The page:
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Last night I went to my first live concert in a COVID world. The last time I was at a concert, I flew to San Francisco to see Dead & Company perform in front of 20,000 fans for their New Year’s Eve show. So technically, it was still 2019. Last night, I saw the Jim Cuddy Trio perform at Redstone Winery in Ontario’s Niagara region, to an audience of 100.
No, this was not some special event put on by well-heeled corporate sponsors (oh, how I miss those days!) No, if you were willing to shell out $1,200 for a table of four, anyone could attend. The last time I saw Jim Cuddy, he was fronting his main gig with his band Blue Rodeo and the tickets were something like $60. It was probably at the Horseshoe Tavern or maybe it was Massey Hall. In any event, it was $60 and not $1,200 for a table of four!
We arrived at Redstone Winery at 5:45 p.m., which was the time we were instructed to arrive to ensure a staggered social distancing entry (The band took the stage at 7:30 p.m.) We were greeted by the host who asked a series of health and travel related questions to determine if we had been out of the country in the last 14 days or feeling ill in any way. We had not. The next piece of business was that our temperatures were taken. Once we had passed that test, we were instructed that any bathroom visits required the wearing of a mask and outside of the bathroom, we were not allowed to leave our table for any reason. There would be no rushing the stage and no dancing. The tables and stage were both outdoors, set among the vines.
In total, there were 25 tables of four, all evenly distanced around the stage. Included in the price of our ticket was a three-course dinner and two bottles of wine per table. Your menu choice was selected online a week before the concert to further minimize any contact with servers and staff. We started the evening with a Tawse Rosé that came chilled in a bucket of ice. The pouring of the wine was up to the table and not tasked by the server.
Redstone Winery is the sister property to Tawse Winery which is located across the street from Redstone. Redstone has a magnificent contemporary building that houses a full-service restaurant and tasting bar. It’s a hidden gem and a great outing inside an hour travel, from most places in the Greater Toronto Area.
When I mentioned that Jim Cuddy was putting on a show to my wife Cathy, her immediate response was “we should go.” “But tickets are $300 and we need to buy the whole table,” I protested. Undeterred, Cathy reminded me that we have spent money only on booze and groceries since March and even at $1,200, if that’s the extent of our “summer travel/entertainment budget,” it would be the cheapest summer that we have ever had in three decades. Cathy loves to finish most sentences when she wants to get her way with the knockout punch, “besides, we only live once.”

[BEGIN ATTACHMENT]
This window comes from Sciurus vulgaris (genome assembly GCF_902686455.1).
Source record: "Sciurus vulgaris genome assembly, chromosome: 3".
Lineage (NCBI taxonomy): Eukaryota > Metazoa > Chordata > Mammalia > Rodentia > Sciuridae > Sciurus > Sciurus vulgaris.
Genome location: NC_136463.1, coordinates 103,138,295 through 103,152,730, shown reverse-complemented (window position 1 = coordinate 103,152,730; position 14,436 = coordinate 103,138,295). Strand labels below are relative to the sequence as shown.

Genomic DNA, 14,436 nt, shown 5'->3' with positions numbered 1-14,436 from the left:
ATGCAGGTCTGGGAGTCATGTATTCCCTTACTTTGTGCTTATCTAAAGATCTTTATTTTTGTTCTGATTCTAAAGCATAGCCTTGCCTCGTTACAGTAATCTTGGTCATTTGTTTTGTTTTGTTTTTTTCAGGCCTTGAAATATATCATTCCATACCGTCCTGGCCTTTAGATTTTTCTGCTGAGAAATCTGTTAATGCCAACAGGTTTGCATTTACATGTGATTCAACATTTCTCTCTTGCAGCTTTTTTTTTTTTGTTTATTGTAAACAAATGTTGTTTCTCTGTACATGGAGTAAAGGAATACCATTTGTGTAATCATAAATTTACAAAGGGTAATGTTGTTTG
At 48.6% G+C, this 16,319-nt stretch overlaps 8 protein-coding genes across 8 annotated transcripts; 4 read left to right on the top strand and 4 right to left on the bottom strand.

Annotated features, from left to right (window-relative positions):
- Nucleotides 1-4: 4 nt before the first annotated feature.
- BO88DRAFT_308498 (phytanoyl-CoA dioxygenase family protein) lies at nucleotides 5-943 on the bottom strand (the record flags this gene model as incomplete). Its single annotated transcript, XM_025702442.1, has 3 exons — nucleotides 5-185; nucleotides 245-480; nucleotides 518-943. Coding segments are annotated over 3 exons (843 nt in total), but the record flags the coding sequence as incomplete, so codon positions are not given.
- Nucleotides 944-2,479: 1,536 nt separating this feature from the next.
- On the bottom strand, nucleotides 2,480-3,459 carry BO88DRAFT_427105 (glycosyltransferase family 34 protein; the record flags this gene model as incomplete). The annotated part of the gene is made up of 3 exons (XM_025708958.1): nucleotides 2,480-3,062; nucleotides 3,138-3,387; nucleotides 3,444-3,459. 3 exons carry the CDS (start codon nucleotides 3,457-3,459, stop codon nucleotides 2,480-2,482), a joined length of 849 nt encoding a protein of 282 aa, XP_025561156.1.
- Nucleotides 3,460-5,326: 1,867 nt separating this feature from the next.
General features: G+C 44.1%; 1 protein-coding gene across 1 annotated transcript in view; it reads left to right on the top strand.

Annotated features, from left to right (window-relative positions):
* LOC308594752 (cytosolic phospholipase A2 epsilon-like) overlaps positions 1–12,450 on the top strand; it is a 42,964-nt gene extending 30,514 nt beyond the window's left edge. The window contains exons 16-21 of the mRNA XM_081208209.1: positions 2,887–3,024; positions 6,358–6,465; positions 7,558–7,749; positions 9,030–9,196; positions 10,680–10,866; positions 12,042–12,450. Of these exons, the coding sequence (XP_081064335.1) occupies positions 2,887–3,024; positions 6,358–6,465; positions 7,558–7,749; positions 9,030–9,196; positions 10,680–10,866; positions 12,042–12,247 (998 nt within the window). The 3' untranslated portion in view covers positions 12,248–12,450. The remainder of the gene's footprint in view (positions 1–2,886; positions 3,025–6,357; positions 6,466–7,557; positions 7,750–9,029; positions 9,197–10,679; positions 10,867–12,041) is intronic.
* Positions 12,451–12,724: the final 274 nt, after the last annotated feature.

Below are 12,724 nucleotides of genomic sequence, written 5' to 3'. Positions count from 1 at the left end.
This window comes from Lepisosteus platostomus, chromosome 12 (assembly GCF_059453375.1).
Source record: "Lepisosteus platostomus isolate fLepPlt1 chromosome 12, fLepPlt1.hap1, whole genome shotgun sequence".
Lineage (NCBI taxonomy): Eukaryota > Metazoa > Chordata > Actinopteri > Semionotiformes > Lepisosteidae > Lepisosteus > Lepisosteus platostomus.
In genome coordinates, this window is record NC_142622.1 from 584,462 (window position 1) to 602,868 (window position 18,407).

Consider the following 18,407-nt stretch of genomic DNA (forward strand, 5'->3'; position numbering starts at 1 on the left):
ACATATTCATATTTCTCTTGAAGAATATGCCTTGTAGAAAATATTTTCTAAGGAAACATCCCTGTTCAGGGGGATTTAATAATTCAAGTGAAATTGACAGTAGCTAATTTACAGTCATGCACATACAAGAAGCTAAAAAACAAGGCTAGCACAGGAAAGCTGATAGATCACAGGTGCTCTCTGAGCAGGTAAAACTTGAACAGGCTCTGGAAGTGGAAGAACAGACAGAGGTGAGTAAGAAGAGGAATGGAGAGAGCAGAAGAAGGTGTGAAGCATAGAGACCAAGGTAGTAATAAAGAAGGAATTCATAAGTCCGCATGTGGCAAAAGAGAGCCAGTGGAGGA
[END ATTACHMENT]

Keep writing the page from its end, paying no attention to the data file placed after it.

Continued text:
So that’s how we came to a Jim Cuddy show among the vines down in Ontario wine country. Our dear friends the Patels joined us, so it ended up being $600 per couple.
Was it worth it? YES! But I am left with an uneasy feeling that the social and economic divide in a COVID-19 world is just going to get wider with travel and concerts going way up in price. COVID is a great time to be rich. The Wall Street Journal reported on one family, on their 100-acre ocean-front farm in the Hamptons, hiring the camp councillors (at full salary) from their kid’s summer camp to look after their four kids in a make-shift-on-property camp when they learned the real camp would not open this season. Full salary to look after four kids when the camp would normally house 500! There are other examples of families booking out every room of a boutique hotel to ensure safety and social distancing, and private air charter companies like Netjets have never been busier. If you can afford it, you pretty much can have any place to yourself.
Our table last night was 20 feet from the stage, and the food was excellent, as was our company. The sun set over the vines while Jim Cuddy played a greatest hit set. What’s not to like about that? There was an exclusivity to the night sipping rosé, eating organic trout, and taking in a million-dollar view of the grapes. It was a great night if not a little embarrassing for that exclusivity (mind you, with time, I could get used to that).
My guess is that such bespoke experiences are how we will see live shows for the foreseeable future. And if you can afford it, what an experience it is! But elbowing my way to the bar to grab a beer in a crowded, sweaty, dark concert hall where talking to strangers is par for the night is a pretty good experience, too. Right now, I’m just glad to see a live show in any form it arrives.